Geodaze Symposium rocks geosciences department

Megan+Zivic%2C+a+representative+of+Montgomery+and+Associates%2C+presents+the+award+for+best+overall+talk+to+Luke+Parsons.+Parsons+and+other+geosciences+researchers+presented+their+work+last+week+at+the+44th+Annual+Geodaze+Symposium.

Courtesy of GeoDaze

Megan Zivic, a representative of Montgomery and Associates, presents the award for best overall talk to Luke Parsons. Parsons and other geosciences researchers presented their work last week at the 44th Annual Geodaze Symposium.

Priyanka Hadvani

The UA is world-renowned for its success in research. From biology to physics, each branch of science makes significant contributions to UA’s research community. Graduate and undergraduate researchers in geological sciences were given an opportunity to showcase their work at the 44th Annual Geodaze Symposium last week. 

The UA Department of Geosciences hosted the public colloquium, which ran from Thursday to Friday. Geodaze highlighted the travels and research that students and faculty completed over the past year. Students were able to share their research and receive feedback from the attendees.

Participants presented on a wide variety of research topics, including economic geology, climate, paleoclimate, geophysics, geochemistry and plate tectonics.

Geosciences senior Jordan Abell was one of the undergraduates who presented his geochemistry research titled “Evidence of Urine in a Neolithic Tell in Relation to Animal Domestication.” Abell and his team explored the domestication of animals at their study site, Asıklı Höyük, Turkey. 

Abell and his group investigated ion concentrations in a 10-meter mound, composed primarily of trash, from the Neolithic period. While the team attributed some of the ion buildup in the mound to rain, wood ash or human urine, over 75 percent of the ions were not accounted for.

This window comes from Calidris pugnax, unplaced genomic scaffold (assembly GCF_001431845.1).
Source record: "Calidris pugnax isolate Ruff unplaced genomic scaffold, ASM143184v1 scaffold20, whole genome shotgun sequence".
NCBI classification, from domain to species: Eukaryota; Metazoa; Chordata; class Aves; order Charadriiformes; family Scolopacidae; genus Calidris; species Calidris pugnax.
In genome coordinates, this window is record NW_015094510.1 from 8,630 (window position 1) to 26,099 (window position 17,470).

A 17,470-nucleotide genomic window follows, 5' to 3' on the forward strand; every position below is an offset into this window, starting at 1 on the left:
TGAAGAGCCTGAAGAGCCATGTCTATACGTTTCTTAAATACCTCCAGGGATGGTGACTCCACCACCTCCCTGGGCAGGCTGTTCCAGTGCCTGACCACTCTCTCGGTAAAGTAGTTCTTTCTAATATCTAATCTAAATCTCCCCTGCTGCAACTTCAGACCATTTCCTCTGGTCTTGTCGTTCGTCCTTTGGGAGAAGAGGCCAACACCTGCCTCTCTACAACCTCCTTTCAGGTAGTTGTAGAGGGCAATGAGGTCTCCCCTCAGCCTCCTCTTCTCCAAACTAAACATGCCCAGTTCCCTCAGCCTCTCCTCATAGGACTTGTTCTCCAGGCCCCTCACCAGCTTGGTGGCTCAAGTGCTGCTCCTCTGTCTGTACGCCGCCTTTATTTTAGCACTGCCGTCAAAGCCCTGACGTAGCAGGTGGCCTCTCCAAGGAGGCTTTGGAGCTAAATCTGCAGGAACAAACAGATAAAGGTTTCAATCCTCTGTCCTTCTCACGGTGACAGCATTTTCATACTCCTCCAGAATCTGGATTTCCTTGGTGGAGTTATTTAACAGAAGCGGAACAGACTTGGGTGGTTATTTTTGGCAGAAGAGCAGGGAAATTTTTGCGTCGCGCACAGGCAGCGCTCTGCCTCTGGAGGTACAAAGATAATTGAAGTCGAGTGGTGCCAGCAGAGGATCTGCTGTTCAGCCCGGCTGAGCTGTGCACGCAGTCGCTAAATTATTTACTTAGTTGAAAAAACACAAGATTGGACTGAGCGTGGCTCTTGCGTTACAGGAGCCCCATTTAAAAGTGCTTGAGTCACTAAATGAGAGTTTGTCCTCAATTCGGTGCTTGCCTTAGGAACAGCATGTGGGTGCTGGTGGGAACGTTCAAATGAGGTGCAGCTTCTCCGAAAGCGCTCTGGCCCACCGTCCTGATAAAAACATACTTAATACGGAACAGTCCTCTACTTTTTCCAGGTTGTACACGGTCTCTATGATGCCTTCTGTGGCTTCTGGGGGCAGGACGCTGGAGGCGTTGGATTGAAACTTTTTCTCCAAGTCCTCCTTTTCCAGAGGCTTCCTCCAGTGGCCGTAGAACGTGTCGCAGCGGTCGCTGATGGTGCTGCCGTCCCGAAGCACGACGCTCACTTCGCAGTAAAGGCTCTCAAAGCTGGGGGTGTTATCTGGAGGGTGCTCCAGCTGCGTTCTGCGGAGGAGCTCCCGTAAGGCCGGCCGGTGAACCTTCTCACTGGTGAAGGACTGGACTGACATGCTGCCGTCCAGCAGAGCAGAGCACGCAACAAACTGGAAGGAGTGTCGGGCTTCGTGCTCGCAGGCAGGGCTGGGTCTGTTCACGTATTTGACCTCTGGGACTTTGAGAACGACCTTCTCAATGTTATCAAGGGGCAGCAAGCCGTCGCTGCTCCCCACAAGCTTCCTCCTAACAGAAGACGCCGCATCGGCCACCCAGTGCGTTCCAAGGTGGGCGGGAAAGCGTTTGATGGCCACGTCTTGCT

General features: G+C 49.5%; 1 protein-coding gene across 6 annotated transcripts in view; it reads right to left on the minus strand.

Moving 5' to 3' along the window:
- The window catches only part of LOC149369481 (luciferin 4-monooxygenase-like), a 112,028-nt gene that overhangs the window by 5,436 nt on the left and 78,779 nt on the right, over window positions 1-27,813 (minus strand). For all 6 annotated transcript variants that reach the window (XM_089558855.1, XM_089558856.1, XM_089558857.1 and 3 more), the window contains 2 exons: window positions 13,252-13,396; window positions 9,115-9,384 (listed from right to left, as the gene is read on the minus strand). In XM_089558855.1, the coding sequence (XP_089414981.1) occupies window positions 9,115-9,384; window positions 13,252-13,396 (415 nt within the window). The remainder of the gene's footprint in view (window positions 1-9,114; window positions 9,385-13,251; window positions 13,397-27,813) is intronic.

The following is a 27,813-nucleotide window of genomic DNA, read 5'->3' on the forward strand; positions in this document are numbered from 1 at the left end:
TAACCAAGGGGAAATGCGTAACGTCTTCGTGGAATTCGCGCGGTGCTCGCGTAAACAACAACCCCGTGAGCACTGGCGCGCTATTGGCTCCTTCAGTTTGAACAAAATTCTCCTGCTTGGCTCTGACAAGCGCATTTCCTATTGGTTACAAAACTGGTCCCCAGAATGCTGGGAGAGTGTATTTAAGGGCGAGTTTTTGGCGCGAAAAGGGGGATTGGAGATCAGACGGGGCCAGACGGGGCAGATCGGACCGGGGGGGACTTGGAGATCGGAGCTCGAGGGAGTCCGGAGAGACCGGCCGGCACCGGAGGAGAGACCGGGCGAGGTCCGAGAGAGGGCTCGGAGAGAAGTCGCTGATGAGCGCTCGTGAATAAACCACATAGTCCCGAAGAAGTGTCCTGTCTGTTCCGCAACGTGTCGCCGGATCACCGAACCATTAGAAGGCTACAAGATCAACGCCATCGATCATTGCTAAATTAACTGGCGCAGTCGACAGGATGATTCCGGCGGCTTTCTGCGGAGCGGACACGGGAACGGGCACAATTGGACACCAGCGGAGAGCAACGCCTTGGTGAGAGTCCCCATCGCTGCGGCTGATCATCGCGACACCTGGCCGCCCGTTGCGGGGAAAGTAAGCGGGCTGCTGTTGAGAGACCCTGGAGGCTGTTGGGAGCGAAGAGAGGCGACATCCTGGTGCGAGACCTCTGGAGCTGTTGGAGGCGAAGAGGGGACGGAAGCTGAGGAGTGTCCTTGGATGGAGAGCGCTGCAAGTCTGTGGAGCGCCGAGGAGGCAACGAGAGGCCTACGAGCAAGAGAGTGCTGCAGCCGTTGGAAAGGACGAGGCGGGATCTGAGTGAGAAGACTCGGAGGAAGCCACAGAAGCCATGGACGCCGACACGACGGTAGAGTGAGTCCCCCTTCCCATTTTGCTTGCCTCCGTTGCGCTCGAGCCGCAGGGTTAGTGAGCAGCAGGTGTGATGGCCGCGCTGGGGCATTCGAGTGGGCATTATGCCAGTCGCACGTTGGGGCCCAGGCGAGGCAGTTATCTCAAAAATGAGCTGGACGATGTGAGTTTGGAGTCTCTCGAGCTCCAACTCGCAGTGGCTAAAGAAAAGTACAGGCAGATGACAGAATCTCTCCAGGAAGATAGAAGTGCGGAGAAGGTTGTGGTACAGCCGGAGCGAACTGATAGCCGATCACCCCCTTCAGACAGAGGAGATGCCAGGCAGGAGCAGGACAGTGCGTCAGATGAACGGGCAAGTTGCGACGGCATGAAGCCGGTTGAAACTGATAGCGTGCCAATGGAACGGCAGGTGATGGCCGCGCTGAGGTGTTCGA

“Inventory of nitrate, sodium and chlorine concentrations can be accounted for by caprine and human urination,” Abell said. “Nitrogen isotope data supports the sourcing from animal waste.”
Abell’s group concluded through extensive data analysis that the site showed evidence of early domestication of animals. 

Simon Stickroth, another Geodaze participant and a geosciences graduate student, presented his tectonics research: “Tracking Exhumation of the Himalayan Fold-Thrust Belt from U-Pb Monazite and Zircon Thermochronology of the Miocene Foreland Basin, Dumri Fm., Western Nepal.” Stickroth and his team aimed to understand the development of the Himalayan fold. Fold mountains are formed when tectonic plates collide and rise up into jagged mountains at the boundary of the collision. 

Geosciences graduate student Kathryn Metcalf focused on a different aspect of earth science research altogether by developing a new approach to organizing and plotting chronometric ages using Matlab, a computer programming language. 

“Matlab came out of the problem of data management,” Metcalf said. “As we improve our methods, we have doors to better analytical methods, more analytical facilities and increased publications.” 

Matlab is a powerful and customizable tool for organizing and plotting chronometric ages, according to Metcalf. 

The eventful Geodaze symposium ended with a keynote address, by Dr. David Bercovici, a professor of geophysics at Yale University, on “The Origin of Plate Tectonics.”


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